York Times columnist Thomas Friedman, a three-time recipient of
the Pulitzer Prize, was the star of a School of Communications-sponsored
question-and-answer session Sept. 29, before offering the Baird
Pulitzer Prize Lecture at 6 p.m. in the Koury Center.
on globalization during the hour-long session in Whitley Auditorium.
Many of the students in the audience had read his book on globalization,
"The Lexus and the Olive Tree," and hands shot up all
over the auditorium every time there was an opportunity to probe
the author about his book. Dr. Connie Book was the discussion leader
for the session.
Friedman explained to
the audience of 250 that this era of expansion is based on technology.
era of globalization was based on falling transportation costs -
railroads, shipping," Friedman said of the late 19th and early 20th
centuries. "Our era is based on something different: falling telecommunications
costs have made it possible to grow like never before."
has brought the people of the world closer together, Friedman says
we must be careful how we use it. "Technology
has made it so much easier for us to talk to each other, but the
framework to understanding each other can't be downloaded. It has
to be uploaded, through things like study abroad and internships,"
Friedman said. "One of the paradoxes of the internet is that rather
than promoting understanding, it's just raising the world's blood
affairs columnist for the Times since 1995, said the United States'
exponential growth since the fall of the Berlin Wall, as both a
military and economic superpower, made its influence felt in a way
never seen before.
"We have grown
so rapidly that we've begun to touch people's lives, culturally
and economically, more than their own governments," Friedman said.
As a result, America was seen differently by the rest of the world
after the September 11 terrorist attacks and the subsequent invasion
we went from being Puff the Magic Dragon to Godzilla," Friedman
said, adding that the UN debate over Iraq was seen by many other
nations as a battle over which nations would have a vote in the
future of people worldwide, rather than the threat of Saddam Hussein's
potential weapons of mass destruction.
Asked if he
aspires to political office, Friedman says he loves being a journalist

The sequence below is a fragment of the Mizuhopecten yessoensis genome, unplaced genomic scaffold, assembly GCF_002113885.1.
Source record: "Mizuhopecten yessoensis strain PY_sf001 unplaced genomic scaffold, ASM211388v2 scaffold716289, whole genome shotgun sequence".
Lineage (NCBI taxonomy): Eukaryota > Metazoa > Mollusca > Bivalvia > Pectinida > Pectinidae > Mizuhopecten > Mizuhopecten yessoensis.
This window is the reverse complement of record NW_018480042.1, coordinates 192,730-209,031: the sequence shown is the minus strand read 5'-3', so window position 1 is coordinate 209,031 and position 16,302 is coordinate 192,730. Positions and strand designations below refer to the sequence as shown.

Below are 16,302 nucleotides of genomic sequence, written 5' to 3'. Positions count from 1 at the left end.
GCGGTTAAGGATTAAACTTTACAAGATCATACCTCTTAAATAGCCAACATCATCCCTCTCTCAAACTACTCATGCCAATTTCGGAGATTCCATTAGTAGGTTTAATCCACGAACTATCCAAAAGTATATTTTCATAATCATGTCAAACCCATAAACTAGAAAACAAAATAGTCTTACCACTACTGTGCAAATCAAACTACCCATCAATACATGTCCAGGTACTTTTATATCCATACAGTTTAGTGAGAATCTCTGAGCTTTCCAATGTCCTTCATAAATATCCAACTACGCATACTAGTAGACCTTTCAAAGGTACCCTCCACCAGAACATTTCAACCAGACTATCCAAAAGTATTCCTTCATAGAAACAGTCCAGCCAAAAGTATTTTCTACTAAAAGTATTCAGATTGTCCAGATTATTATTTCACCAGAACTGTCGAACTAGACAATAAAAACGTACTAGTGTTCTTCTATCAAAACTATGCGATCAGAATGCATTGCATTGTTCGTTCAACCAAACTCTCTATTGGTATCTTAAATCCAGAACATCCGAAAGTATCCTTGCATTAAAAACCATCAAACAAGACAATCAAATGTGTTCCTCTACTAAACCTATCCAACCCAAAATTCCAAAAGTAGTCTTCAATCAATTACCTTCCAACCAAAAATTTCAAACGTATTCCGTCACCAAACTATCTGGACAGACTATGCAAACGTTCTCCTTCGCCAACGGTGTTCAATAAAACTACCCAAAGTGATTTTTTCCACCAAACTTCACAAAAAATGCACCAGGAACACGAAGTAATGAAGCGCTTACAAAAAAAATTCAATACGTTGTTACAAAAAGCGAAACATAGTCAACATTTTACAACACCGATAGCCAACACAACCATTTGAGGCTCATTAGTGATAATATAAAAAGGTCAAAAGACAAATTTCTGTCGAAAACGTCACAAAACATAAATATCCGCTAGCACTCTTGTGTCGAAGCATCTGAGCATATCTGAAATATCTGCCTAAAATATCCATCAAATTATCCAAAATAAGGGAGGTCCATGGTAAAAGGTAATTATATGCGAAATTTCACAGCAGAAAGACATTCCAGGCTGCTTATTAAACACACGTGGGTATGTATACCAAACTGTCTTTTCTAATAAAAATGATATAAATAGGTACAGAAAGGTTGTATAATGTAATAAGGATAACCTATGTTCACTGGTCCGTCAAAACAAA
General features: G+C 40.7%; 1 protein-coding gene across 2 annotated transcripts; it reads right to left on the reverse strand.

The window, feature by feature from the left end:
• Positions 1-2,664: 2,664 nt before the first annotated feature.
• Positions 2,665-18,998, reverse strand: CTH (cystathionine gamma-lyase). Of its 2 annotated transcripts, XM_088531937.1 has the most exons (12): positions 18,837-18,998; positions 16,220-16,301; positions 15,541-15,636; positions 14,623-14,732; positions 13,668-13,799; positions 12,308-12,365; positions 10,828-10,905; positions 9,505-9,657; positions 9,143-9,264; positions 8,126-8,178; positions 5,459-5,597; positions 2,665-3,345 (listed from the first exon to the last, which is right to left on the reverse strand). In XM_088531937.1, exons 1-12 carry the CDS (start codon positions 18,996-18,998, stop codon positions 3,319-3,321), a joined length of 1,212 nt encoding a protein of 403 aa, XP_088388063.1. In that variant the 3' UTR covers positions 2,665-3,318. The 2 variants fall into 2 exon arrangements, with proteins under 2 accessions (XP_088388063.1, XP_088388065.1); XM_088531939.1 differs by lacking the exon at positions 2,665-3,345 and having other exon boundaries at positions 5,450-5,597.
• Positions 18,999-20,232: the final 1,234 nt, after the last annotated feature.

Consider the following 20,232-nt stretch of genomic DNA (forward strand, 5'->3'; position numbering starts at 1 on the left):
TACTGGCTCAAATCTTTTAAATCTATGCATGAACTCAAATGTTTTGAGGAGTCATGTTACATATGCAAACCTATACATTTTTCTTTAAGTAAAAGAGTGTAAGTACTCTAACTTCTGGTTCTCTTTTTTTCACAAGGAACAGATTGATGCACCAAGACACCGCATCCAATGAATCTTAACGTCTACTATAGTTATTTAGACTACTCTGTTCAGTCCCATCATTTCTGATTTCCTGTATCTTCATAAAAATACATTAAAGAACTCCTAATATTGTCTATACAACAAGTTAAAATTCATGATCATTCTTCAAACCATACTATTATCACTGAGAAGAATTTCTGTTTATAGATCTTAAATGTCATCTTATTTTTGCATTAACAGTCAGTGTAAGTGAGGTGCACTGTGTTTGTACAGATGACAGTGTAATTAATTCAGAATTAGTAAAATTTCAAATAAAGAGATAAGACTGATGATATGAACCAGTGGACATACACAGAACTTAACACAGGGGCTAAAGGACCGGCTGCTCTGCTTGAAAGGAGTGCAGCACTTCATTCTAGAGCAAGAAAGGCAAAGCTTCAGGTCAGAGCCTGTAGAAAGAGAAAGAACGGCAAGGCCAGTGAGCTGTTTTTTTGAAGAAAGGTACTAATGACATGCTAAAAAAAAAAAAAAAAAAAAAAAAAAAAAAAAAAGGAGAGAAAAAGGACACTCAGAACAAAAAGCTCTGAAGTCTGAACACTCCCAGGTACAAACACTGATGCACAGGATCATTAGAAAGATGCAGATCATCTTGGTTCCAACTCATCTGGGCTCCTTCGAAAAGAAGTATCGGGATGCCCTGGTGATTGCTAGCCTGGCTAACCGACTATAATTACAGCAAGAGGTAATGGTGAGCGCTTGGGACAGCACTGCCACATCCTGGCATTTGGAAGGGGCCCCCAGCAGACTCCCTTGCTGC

and columnist and the freedom of speech that comes with it.
been able to say it exactly the way you want to say it, in 750 newspapers
around the world, to have to say 'no comment' or 'let me look into
that,'...I can't imagine that," he said. "I'm a journalist,
and I really love what I do. Its the most fun you can have legally
that I know of."
inherent positives of a common computer-based bond thanks to new
technologies, Friedman said the world's "framework is lagging
good day, the Internet is an open sore," he said. "We
don't have the filters to sift it out, so we actually create some
distance. But the upside is this: I look at the Internet as a big
piece of flatbread and cultures can put anything they want on it."
He added that each culture must add its own ingredient because globalization
is no longer a mere possibility or distant vision. It is happening.
"I didn't start it, and I can't stop it," he said. "You're
not doing it, I'm not doing it, but people out there are feeling
it and worrying about their olive trees."
for a "sustainable globalization" in which all societies
travel one road en route to a healthier society that maintains the
olive tree but manages to advance economically.
olive tree ends up getting disrooted because of globalization, that's
a really unhealthy thing," he said. "You can't have a
stable country if there are no roots and the tree doesn't bear fruit.
You have to find a balance. I do believe there's one road, but I
think there are many speeds. The trick is not going too fast or
(Compiled from University Relations
and student reports.)